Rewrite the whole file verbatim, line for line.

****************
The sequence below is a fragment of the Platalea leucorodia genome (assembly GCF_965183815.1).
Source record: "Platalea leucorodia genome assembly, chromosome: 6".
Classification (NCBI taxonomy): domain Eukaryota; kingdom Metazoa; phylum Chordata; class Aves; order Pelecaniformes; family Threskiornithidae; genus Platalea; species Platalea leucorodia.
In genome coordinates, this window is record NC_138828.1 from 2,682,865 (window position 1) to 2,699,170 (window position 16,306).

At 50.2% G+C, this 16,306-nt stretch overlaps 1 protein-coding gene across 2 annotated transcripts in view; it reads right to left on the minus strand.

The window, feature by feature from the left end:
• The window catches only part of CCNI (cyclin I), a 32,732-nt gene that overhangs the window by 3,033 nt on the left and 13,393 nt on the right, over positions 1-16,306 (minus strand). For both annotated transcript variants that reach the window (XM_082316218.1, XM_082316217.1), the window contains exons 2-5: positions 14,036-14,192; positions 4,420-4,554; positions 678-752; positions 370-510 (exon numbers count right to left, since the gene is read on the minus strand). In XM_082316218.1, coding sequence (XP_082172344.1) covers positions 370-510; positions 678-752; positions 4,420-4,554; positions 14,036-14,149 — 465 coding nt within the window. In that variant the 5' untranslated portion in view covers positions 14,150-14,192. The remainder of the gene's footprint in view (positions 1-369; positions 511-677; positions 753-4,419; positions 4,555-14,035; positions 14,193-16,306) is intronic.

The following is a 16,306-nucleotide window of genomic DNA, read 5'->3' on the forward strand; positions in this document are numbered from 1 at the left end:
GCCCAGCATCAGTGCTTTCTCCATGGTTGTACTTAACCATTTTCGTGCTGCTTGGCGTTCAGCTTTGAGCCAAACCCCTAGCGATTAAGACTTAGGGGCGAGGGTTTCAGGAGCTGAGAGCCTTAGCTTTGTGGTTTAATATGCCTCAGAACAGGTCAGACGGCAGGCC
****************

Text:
The sequence below is a fragment of the Platalea leucorodia genome (assembly GCF_965183815.1).
Source record: "Platalea leucorodia genome assembly, chromosome: 6".
Classification (NCBI taxonomy): domain Eukaryota; kingdom Metazoa; phylum Chordata; class Aves; order Pelecaniformes; family Threskiornithidae; genus Platalea; species Platalea leucorodia.
In genome coordinates, this window is record NC_138828.1 from 2,682,865 (window position 1) to 2,699,170 (window position 16,306).

At 50.2% G+C, this 16,306-nt stretch overlaps 1 protein-coding gene across 2 annotated transcripts in view; it reads right to left on the minus strand.

The window, feature by feature from the left end:
• The window catches only part of CCNI (cyclin I), a 32,732-nt gene that overhangs the window by 3,033 nt on the left and 13,393 nt on the right, over positions 1-16,306 (minus strand). For both annotated transcript variants that reach the window (XM_082316218.1, XM_082316217.1), the window contains exons 2-5: positions 14,036-14,192; positions 4,420-4,554; positions 678-752; positions 370-510 (exon numbers count right to left, since the gene is read on the minus strand). In XM_082316218.1, coding sequence (XP_082172344.1) covers positions 370-510; positions 678-752; positions 4,420-4,554; positions 14,036-14,149 — 465 coding nt within the window. In that variant the 5' untranslated portion in view covers positions 14,150-14,192. The remainder of the gene's footprint in view (positions 1-369; positions 511-677; positions 753-4,419; positions 4,555-14,035; positions 14,193-16,306) is intronic.

The following is a 16,306-nucleotide window of genomic DNA, read 5'->3' on the forward strand; positions in this document are numbered from 1 at the left end:
GCCCAGCATCAGTGCTTTCTCCATGGTTGTACTTAACCATTTTCGTGCTGCTTGGCGTTCAGCTTTGAGCCAAACCCCTAGCGATTAAGACTTAGGGGCGAGGGTTTCAGGAGCTGAGAGCCTTAGCTTTGTGGTTTAATATGCCTCAGAACAGGTCAGACGGCAGGCC